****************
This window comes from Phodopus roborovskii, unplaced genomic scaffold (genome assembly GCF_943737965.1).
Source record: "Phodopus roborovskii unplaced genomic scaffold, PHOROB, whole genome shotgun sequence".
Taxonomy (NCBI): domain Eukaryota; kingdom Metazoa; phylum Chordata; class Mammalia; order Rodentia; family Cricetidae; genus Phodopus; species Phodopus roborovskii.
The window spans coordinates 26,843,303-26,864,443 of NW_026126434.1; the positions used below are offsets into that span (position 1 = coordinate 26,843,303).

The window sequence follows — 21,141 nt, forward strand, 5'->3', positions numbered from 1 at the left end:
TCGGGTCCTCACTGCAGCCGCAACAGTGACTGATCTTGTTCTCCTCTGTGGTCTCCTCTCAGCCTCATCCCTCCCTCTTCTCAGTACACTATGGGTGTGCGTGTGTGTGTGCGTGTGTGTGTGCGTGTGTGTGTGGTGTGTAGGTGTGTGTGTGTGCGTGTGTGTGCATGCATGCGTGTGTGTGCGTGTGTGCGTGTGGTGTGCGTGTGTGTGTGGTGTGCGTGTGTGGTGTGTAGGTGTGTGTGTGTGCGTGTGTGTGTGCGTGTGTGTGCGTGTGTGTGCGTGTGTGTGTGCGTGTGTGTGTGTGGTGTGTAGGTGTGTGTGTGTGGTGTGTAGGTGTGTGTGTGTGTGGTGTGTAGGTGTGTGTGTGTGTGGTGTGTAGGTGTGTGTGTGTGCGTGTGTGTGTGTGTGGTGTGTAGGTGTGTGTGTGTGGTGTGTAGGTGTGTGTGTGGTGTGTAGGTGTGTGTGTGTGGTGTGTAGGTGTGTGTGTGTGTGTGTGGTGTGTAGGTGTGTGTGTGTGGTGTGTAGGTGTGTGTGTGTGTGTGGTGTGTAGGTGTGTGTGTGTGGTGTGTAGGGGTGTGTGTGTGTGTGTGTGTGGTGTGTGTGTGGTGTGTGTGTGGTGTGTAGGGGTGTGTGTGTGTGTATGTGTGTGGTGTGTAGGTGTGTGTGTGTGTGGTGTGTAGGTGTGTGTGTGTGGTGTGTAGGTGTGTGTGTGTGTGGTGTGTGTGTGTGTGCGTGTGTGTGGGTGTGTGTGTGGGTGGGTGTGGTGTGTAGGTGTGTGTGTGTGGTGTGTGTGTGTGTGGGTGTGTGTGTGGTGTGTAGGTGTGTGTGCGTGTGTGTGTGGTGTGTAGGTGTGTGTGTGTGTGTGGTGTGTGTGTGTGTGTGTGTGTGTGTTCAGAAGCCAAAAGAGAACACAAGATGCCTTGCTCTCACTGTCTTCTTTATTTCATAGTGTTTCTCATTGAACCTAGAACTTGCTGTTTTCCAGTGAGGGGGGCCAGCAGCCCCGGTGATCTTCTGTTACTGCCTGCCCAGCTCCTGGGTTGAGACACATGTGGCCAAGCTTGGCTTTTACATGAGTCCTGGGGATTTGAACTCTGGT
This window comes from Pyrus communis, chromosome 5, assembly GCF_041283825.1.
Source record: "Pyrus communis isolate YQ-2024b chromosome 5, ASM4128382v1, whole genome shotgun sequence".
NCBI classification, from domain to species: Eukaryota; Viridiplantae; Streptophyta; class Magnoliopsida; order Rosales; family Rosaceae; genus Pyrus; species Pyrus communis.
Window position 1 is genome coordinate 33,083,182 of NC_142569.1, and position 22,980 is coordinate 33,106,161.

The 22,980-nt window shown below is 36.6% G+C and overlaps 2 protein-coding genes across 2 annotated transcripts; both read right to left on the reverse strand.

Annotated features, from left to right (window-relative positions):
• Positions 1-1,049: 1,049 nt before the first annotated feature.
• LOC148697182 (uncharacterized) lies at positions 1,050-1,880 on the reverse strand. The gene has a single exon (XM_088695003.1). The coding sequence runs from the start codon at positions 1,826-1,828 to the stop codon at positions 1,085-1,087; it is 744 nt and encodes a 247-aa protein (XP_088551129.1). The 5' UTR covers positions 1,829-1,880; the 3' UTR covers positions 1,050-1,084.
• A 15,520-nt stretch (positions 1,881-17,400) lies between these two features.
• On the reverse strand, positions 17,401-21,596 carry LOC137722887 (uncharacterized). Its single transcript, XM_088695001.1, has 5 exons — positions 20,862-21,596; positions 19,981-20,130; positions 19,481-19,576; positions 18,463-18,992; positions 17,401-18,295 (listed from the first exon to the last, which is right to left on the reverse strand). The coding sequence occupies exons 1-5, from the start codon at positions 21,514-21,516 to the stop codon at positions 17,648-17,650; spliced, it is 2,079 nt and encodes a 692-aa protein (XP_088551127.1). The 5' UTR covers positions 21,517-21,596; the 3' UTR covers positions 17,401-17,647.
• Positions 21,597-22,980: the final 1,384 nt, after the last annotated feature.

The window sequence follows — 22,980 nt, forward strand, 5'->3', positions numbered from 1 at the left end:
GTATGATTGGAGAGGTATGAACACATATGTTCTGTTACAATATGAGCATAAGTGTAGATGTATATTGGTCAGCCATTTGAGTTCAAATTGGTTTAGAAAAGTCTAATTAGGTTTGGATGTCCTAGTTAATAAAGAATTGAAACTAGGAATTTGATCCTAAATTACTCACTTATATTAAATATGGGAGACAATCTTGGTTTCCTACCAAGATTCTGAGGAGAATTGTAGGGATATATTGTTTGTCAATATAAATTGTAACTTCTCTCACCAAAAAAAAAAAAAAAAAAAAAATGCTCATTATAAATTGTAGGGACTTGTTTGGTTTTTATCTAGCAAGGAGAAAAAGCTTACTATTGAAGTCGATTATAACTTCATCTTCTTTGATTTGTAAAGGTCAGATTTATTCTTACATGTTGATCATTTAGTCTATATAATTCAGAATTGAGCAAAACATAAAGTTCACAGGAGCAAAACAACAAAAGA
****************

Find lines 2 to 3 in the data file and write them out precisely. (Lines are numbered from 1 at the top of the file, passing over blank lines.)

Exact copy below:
Source record: "Phodopus roborovskii unplaced genomic scaffold, PHOROB, whole genome shotgun sequence".
Taxonomy (NCBI): domain Eukaryota; kingdom Metazoa; phylum Chordata; class Mammalia; order Rodentia; family Cricetidae; genus Phodopus; species Phodopus roborovskii.